Micki here with my take on this months' ePlay challenge to Get Stenciled. I love stencils but I have to admit that in the beginning, when I first started using stencils, I wasn't at all that impressed with the results I got. Like using a computer, it wasn't the stencils, it was the user - me! So for a while, I stayed away from using stencils. But with all the cool stencils, I soon found myself trying again. And now, I LOVE using them.
Before sharing my project, I thought I'd recap some of the mediums and tools you can use with a stencil:
Spray inks: This is the medium I used with my first stencil. It took me a while to learn NOT to over spray by trial and error.
Paints: Use a sponge, Ranger's Blending Tool, paint brush, palette knife, craft scrapper, a wet wipe and even your finger. In the beginning, and depending on the detail of the stencil, using my fingers helped me to control the amount of paint, meaning I didn't add too much of the paint which would cause the paint to bleed underneath the stencil.
Ink Pads: I use Ranger's Blending Tool (I love the new Mini Blending Tool), but you can use a stiff paint brush, sponge and yes, your finger will work too.
Gel Medium or Glass Beads Texture Gel: Use a palette knife or a craft scrapper.
And probably my favorite:
Embossing Paste: Use a palette knife or a craft scrapper.
Pencils/Markers: Depending on the stencil, use your pencil to trace the stencil and then color in with your markers.
These are just a few mediums/tools, but are the ones that I tend to use with my stencils.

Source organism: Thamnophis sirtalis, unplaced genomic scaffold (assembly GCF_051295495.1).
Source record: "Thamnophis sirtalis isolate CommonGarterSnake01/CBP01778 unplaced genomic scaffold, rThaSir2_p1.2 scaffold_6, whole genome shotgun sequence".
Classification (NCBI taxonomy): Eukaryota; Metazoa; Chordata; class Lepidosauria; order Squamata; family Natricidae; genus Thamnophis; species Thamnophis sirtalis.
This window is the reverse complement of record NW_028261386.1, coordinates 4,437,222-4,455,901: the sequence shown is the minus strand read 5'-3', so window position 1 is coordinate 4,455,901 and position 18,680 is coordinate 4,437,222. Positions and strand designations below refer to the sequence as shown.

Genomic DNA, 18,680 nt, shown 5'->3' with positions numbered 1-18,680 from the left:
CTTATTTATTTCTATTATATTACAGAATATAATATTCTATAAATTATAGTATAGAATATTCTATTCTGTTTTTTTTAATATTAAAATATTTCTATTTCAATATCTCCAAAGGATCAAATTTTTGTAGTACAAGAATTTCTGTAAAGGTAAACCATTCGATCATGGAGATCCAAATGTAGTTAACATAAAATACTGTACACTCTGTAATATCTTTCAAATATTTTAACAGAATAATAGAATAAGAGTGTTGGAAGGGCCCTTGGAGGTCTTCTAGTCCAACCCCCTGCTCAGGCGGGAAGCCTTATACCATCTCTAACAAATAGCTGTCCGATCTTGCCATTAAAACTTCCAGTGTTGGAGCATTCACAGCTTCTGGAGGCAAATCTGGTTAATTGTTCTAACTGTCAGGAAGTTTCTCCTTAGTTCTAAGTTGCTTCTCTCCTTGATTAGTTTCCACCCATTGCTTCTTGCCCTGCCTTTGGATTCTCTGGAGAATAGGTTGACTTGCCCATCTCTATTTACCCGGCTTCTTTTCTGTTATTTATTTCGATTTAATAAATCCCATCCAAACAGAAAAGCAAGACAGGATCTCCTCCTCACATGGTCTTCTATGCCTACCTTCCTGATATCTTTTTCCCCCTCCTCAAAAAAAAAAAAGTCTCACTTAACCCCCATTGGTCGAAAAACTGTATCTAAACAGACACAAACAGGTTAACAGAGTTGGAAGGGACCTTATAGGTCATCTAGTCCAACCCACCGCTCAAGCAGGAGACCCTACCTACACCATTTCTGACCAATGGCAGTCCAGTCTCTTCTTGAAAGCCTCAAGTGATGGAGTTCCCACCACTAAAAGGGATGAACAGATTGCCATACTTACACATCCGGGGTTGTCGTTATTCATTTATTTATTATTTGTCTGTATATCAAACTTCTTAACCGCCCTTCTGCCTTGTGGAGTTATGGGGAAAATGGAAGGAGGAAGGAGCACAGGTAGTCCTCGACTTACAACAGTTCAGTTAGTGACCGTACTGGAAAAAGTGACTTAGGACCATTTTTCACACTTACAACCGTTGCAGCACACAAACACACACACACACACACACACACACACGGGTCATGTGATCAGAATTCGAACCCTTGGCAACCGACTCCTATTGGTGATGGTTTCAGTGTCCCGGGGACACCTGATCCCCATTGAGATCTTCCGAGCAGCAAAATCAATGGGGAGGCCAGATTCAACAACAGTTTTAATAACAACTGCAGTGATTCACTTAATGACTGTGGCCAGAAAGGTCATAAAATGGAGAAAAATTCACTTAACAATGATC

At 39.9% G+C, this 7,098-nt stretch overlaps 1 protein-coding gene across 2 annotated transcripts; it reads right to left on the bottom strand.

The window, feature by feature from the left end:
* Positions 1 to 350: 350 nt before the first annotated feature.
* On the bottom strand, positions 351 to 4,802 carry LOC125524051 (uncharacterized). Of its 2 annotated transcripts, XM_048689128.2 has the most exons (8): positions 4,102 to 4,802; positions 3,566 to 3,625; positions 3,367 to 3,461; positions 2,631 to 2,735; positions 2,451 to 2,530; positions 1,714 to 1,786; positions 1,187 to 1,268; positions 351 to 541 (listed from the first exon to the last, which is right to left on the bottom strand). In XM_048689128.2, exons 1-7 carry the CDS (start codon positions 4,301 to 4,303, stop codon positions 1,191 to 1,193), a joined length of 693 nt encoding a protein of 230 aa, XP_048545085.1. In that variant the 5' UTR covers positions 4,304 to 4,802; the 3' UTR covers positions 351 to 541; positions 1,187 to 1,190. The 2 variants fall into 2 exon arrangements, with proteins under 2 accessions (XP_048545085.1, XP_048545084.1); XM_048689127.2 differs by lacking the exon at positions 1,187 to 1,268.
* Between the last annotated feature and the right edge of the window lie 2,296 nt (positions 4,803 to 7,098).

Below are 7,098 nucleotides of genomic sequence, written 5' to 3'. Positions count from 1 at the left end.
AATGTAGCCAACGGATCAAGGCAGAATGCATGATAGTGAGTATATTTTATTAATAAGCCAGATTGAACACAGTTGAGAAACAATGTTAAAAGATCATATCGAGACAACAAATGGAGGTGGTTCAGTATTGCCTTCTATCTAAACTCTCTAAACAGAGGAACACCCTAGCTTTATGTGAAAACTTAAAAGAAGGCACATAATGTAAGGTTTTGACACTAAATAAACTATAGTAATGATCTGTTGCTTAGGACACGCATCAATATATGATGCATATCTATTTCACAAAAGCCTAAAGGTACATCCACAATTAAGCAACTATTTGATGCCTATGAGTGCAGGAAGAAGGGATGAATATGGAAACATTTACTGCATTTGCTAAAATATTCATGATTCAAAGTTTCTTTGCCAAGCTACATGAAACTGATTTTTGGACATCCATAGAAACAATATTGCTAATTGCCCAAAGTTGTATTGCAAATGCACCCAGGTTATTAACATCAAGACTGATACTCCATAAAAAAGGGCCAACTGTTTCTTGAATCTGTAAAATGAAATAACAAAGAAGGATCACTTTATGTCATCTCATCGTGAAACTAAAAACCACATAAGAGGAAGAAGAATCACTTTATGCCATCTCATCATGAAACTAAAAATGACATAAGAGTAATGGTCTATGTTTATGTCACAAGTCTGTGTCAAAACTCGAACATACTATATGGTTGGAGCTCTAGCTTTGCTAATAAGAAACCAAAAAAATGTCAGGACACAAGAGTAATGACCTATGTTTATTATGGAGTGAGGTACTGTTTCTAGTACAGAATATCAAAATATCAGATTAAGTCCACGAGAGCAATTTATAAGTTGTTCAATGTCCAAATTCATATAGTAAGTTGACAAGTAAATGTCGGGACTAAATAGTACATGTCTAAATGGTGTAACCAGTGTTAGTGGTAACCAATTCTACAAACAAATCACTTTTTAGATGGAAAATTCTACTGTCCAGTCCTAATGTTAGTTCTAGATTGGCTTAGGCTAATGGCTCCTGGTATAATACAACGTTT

For my project I decided to try the pencil/markers and ended up using my Copic markers, some Distress Stain and Distress Paint, Fantastix Bullet Tip (for those tight spaces on the stencil), and yes, my fingers.
I started out with Prima's Woodgrain Stencil and applied Studio 490 Archival Ink with the Mini Blending Tool.
This was followed by adding Distress Paint and Distress Stain:
I mixed Picket Fence Distress Paint with Frayed Burlap and brayered over the whole piece to tone it down a little. Next I took my Prima stencil and just colored it in with my Copic marker.
After removing the stencil, I just kind of filled in the image, using the Copic markers first, then watered down paint. I used both a brush, the Fantasix Bullet Tip and my fingers and each time I added another layer, I lined the stencil up over the image.
I think I over did it. No, I know I did, but adding some doodling helped to add back a little detail. The end result is a really simple card and a somewhat unique stenciled image. It almost looks the flower and leaves were water colored.
The tiny splatters around the leaves was created by dabbing Distress Stain on the stencil and then aligning it with the image. I was trying for something else, but I liked this happy little accident.
Using a slightly wet brush, I lightly smeared the black pen in some areas to create a bit of shadow.
It's not the best example of how you can use a stencil with markers, but hopefully it got you thinking of how you can use your stencils!!!
One more tip, I try to use a certain stencil design in different ways. For example, I used part of the umbrella in Studio 490's Rainy Day Stencil as a corner embellishment with embossing paste:
I also try to overlap different stencils:
And when adding several layers with the same stencil, I will turn it the opposite like I did with Studio 490's Brick Wall stencil:
Stencils are a must have in your art supply. They create texture, layers and backgrounds and so much more! Are you ready to play along with us in this month ePlay challenge?
I hope so! Can't wait to see how you Get Stenciled!